Scams in the publishing world include everything from book review scams, literary agent scams, book publishing scams, and even scams involving movie deals. As careful as I am, I’ve fallen for two such scams in my publishing career, one involving a contest and one involving a book review. The contest scam was clever. They found me through my author website, researched my book, and contacted me through my email about my book being “nominated” for the contest. They had facts, so naturally I believed them. 

The book review scam was from a company I thought I knew, but even after I paid for a book review, I never heard from them or received any review of my novel. In the end I got my money back through Paypal, but I would have preferred if this had not happened in the first place. Since then, I have not paid money to any publishing or marketing company I have not heard of, even though some are probably legit. I’m hoping some of what I’ve learned, been through, and researched will help you avoid such headaches.

Below, I’ve listed some of the common scams out there and some of the ways we might be aware of them. Keep in mind that even if you do fall for some of these, it does not mean you weren’t paying attention or that you failed in any way. Scams, by nature, are clever, and while most are obvious as scams, there are some that will occasionally miss our careful eye. 

Marketing/Book Reviews
With the rise of self-publishing and the amount of new authors out there, many online companies have opened virtual doors, hoping to help authors promote their books through marketing and/or book reviews. Some of these are legitimate companies, such as Readers’ Favorite, Justkindlebooks, Book of the, BargainBooksy, and FreeBooksy. There are, however, other companies offering services that either do not have a huge following or are straight-up scams. Overall, do not give money to companies you have not heard of or companies that do not have a social media following. Red Flag: an obviously amateur website, a company you can’t find on Google.

Self-Publishing Houses/Vanity Press
Ah, the days of AuthorHouse, iUniverse, and Xlibris. Thankfully, many of these presses are exposed now, but you can always check new ones out individually. I found this helpful article: There are some good self-publishing companies out there, but research is really needed to make sure you are getting a fair contract and a book that is not listed at a ridiculous amount of money no one would ever spend for a book by an author they don’t recognize. Sadly, I’ve heard so many horror stories when it comes to vanity presses. Keep in mind that if you give your money to one of these presses, you will forever have your book on Amazon (they really won’t take it off), and they DO NOT do any editing for you. Make sure you do your homework before dishing out any money. Red Flag: You pay A LOT of money and your book is listed for retail at a ludicrous price.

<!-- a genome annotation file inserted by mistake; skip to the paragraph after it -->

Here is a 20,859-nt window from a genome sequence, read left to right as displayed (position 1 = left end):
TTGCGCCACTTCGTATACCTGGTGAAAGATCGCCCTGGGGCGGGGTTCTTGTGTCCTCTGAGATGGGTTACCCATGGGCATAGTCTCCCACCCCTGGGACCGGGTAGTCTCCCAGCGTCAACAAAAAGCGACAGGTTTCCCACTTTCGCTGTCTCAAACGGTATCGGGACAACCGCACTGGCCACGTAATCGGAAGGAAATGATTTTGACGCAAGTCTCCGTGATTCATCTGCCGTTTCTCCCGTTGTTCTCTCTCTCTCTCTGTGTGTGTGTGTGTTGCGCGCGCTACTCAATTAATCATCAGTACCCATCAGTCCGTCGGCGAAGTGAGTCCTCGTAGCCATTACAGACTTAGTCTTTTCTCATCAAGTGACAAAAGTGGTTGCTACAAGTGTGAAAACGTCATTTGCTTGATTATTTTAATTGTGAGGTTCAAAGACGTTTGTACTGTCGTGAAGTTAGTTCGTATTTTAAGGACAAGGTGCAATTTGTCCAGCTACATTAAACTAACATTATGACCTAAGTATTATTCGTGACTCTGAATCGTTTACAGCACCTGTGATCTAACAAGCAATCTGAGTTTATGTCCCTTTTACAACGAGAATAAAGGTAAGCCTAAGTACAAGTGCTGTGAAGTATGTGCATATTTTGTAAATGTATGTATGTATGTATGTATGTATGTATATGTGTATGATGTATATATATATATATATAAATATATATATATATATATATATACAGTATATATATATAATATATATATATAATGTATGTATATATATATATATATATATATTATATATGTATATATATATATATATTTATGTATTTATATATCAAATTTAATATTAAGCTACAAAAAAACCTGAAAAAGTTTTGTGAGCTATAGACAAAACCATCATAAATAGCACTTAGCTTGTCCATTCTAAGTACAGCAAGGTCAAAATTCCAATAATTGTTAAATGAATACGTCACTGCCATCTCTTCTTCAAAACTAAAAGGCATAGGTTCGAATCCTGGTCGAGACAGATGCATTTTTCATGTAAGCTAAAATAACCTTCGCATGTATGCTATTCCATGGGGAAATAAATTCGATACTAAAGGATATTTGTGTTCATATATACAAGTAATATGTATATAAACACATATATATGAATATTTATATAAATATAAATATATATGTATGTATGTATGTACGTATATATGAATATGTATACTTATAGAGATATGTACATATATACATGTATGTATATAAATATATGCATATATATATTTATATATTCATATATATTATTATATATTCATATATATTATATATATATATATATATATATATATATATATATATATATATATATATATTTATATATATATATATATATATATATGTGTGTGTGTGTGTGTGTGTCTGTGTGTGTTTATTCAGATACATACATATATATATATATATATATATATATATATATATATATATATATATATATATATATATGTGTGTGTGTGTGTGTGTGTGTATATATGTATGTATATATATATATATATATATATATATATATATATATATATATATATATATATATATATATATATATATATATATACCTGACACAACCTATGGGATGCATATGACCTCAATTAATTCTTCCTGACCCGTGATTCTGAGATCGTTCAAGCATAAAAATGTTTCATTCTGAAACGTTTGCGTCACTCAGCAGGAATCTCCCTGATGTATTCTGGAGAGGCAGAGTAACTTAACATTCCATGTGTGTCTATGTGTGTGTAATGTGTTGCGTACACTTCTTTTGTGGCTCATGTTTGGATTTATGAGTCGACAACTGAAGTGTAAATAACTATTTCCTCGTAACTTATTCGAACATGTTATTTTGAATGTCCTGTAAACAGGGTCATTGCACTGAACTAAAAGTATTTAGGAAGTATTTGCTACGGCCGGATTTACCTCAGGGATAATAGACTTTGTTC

Writing Contests
As mentioned above, one of these scams got me. The company took my money, then disappeared from cyberspace. The best course of action is to make sure the website is professional and updated. If it looks like it was just constructed the day before in about an hour, it’s probably a scam. Also, make sure you have heard of the company or another writer/author you know has heard of the company. If you haven’t heard of them, you can consider researching, and make sure you see the name many times in a Google search before giving out money. Also, don’t pay a ridiculous amount to enter any writing contest. The odds are usually not in your favor. Red Flag: The company emails you claiming your book has “won” a nomination. The company website is not professional.

Literary Agents
If there is one message I could get out there to new authors it is this: DO NOT GIVE MONEY TO LITERARY AGENTS. They do not ask for, require, or need your money. They are paid the same way you are paid when you sell books: through a percentage of sales. The proper procedure for approaching a literary agent is to first send them a query letter (a synopsis of your work with your author credentials). You will then get a response in most cases, either a rejection letter or a letter requesting to see more of your work. If at any point during this process the agent asks for money, they are not a legitimate agent. Tell them you are no longer interested and move on. You will find most agents have professional websites and work with a literary agency. Red Flag: Asking for any money at all.